The U.S. is facing a retirement crisis. About one third of Americans have no retirement savings, and most don’t have enough savings to retire comfortably. One main cause of this financial shortfall: more than 60 million American workers have no retirement plan offered to them by their employer.
The U.S. Department of Labor (DOL) recently issued a rule proposal intended to encourage more employers to offer a retirement plan to their workers. Specifically, the DOL proposed to exempt from ERISA, the federal pension law, state-sponsored plans for individual retirement accounts (IRAs). These state plans would require employers that do not already offer any retirement program to forward to the plan a state-specified percentage of their workers’ salaries. These monies would be invested as retirement savings, unless workers opted out of this state-sponsored plan.
The DOL proposal is an understandable response to the failure of Congress to pass federal legislation for a similar program called the Automatic IRA — with regular contributions from workers without retirement plans unless they opted out. However, the DOL proposal gives too much leeway to the states in offering their own versions of the Automatic IRA.
Here is the background to the DOL proposal. Most employers without retirement plans run small businesses with fewer than 100 workers. These employers do not want the financial burdens of operating and contributing to a retirement plan.
Of course, their workers could apply and contribute to an IRA at a financial institution; that contribution would be excluded from their taxable income. Nevertheless, despite good intentions to save for retirement, most of these workers never get around to opening their own IRA.
By contrast, workers in firms above a certain size without retirement plans would be required to contribute to a state IRA plan — unless they chose to opt out, initially and then annually. Such an opt-out procedure, as opposed to an opt in application, has been shown to dramatically increase worker participation in retirement plans.
Given the multiple opportunities for workers to opt out, the DOL proposal correctly characterizes state IRA plans as “voluntary.” That is legally necessary for these plans to avoid violating ERISA’s preemption of most state retirement laws. For the same reason, the DOL proposal narrowly confines the role of private sector employers to connecting their payrolls to state IRA plans; these employers are not permitted to make contributions to these plans.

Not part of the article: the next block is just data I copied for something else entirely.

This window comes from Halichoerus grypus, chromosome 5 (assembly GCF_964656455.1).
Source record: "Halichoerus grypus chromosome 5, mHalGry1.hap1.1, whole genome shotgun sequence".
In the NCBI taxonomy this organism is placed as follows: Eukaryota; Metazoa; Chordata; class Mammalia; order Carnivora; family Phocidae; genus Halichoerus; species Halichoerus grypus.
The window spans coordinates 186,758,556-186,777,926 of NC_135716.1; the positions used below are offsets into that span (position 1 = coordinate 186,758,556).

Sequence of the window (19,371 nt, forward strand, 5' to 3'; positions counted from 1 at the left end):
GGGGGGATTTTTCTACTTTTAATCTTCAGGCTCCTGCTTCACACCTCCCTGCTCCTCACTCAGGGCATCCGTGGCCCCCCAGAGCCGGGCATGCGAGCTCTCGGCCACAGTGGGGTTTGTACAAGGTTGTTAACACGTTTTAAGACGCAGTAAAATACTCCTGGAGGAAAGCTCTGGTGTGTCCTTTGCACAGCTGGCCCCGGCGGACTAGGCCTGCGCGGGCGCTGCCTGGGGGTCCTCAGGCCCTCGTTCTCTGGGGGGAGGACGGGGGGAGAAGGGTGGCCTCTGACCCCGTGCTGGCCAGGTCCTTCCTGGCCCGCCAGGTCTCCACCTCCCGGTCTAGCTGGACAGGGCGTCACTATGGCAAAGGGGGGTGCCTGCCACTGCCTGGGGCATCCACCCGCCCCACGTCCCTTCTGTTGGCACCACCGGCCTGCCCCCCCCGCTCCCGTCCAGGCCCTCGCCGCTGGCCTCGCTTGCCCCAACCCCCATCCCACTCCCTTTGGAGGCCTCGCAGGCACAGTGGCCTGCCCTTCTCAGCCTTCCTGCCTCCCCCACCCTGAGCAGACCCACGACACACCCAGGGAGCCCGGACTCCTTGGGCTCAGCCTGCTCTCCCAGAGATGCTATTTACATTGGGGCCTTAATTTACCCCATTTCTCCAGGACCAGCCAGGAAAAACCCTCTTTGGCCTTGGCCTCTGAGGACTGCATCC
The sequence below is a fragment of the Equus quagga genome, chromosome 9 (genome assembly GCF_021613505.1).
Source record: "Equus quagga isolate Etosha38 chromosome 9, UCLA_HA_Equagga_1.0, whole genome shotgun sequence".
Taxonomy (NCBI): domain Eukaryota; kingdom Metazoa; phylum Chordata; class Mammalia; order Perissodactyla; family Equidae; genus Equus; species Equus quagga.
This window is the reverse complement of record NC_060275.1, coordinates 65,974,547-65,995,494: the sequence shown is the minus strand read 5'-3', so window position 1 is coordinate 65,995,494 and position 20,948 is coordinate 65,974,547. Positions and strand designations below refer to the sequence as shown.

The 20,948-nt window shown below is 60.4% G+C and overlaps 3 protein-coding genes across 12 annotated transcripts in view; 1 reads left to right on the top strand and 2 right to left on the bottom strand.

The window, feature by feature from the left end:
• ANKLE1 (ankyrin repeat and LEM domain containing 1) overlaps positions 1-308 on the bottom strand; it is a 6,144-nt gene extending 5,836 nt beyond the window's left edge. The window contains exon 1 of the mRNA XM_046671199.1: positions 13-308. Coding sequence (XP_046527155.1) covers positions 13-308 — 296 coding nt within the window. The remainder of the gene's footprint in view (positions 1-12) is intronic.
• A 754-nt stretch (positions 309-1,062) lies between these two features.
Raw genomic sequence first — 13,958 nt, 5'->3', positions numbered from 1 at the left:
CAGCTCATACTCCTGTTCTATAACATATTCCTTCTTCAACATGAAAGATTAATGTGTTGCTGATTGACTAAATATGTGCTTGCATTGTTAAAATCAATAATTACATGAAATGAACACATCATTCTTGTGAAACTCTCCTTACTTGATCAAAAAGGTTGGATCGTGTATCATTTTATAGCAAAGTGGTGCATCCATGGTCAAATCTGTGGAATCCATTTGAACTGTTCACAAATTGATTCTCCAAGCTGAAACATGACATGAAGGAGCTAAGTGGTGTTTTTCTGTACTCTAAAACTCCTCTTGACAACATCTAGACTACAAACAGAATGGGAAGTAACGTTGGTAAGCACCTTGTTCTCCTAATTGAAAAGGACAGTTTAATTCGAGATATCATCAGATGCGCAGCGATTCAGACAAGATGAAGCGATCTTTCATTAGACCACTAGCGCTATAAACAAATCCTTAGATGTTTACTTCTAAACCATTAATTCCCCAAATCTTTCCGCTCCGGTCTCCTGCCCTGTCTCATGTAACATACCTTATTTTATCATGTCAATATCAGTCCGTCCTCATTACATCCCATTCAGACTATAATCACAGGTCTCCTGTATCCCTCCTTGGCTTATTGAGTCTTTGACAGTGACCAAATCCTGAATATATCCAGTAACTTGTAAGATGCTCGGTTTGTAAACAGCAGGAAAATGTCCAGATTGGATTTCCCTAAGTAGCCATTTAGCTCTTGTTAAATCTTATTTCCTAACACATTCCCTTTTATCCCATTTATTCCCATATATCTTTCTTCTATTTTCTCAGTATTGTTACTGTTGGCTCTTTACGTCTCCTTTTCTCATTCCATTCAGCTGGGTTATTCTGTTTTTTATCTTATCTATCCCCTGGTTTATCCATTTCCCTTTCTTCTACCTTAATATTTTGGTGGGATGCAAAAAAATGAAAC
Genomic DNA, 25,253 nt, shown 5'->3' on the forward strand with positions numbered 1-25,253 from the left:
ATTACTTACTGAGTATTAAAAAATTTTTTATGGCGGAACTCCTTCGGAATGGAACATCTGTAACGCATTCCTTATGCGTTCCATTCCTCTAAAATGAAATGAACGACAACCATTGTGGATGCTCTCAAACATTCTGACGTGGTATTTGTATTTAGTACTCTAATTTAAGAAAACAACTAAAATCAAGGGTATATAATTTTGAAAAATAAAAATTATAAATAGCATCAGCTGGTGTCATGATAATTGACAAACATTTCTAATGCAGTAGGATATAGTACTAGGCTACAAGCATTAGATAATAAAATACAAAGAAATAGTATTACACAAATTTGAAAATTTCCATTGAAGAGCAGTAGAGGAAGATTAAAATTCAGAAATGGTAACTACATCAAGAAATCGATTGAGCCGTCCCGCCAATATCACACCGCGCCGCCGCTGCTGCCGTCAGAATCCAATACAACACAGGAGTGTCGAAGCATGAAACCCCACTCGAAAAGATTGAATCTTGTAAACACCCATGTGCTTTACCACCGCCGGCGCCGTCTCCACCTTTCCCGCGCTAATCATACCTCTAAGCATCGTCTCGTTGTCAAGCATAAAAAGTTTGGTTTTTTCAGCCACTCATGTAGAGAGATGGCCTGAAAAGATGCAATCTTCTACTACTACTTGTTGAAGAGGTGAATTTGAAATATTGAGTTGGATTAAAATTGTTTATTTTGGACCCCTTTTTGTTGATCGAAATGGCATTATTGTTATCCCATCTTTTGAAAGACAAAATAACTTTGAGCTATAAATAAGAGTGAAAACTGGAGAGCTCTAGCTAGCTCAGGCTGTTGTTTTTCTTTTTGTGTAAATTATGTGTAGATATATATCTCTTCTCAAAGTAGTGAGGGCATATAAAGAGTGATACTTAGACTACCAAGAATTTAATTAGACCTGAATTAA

On the other hand, the DOL proposal undermines a key purpose of ERISA: Congress did not want to impose different state requirements for retirement plans on private sector employers. For example, California requires any employer with more than 5 workers to connect its payroll to the state IRA plan, while Illinois requires such a connection for any employer with more than 25 workers.
To reinforce its position that state IRA plans are not preempted by federal law under ERISA, the DOL proposal further provides that a state must be “responsible for investing the employee savings or for selecting investment alternatives for employees to choose.” This provision is based on the premise that state governments, rather than employers, will make administrative and investment decisions for retirement plans in the best interests of plan participants. Yet this premise could be questioned, since some states have not done a good job in running retirement plans for their own employees.
Under ERISA, pension managers are fiduciaries — personally responsible to act prudently and solely in the best interests of plan participants. Unfortunately, the DOL proposal does not expressly subject state officials responsible for a state IRA plan to strict fiduciary standards or tough prohibitions against conflicts of interest. These ERISA standards and prohibitions should become express conditions of the DOL exemption.
The DOL should be particularly concerned by the serious discussions among certain state officials about offering “guaranteed” returns to workers in state IRA plans. There are few real guarantees in the financial world. That’s why the Automatic IRA was designed at the federal level as a defined contribution plan, where retirement benefits would be based on investment performance. But “guaranteed” returns would turn state sponsored IRAs into defined benefit plans — creating new fiscal challenges for states that already face large unfunded pension obligations.
Fortunately, most states seem ready to adopt a more sensible model for their IRA plans. They want to hire professional firms to process IRA contributions and invest them in appropriate funds. These funds would include default investments for workers who don’t make any investment choice — such as diversified balanced funds with a fixed mixture of stocks and bonds, or target date funds that gradually increase their bond over their stock component as a cohort of workers approaches retirement age.
In short, it would be optimal for Congress to adopt an Automatic IRA as a defined contribution plan with uniform federal rules. If that is not politically feasible, the DOL should try to minimize conflicts among state IRA plans and to constrain the role of state governments in investing worker contributions.
Most importantly, the ERISA exemption of DOL should include conditions requiring states to hire qualified financial professionals to invest worker contributions in diversified funds, independently managed with appropriate asset allocations. Those conditions would be designed to assure that state IRA plans would advance the best interests of participating workers.
Editor’s note: This piece originally appeared in Real Clear Markets.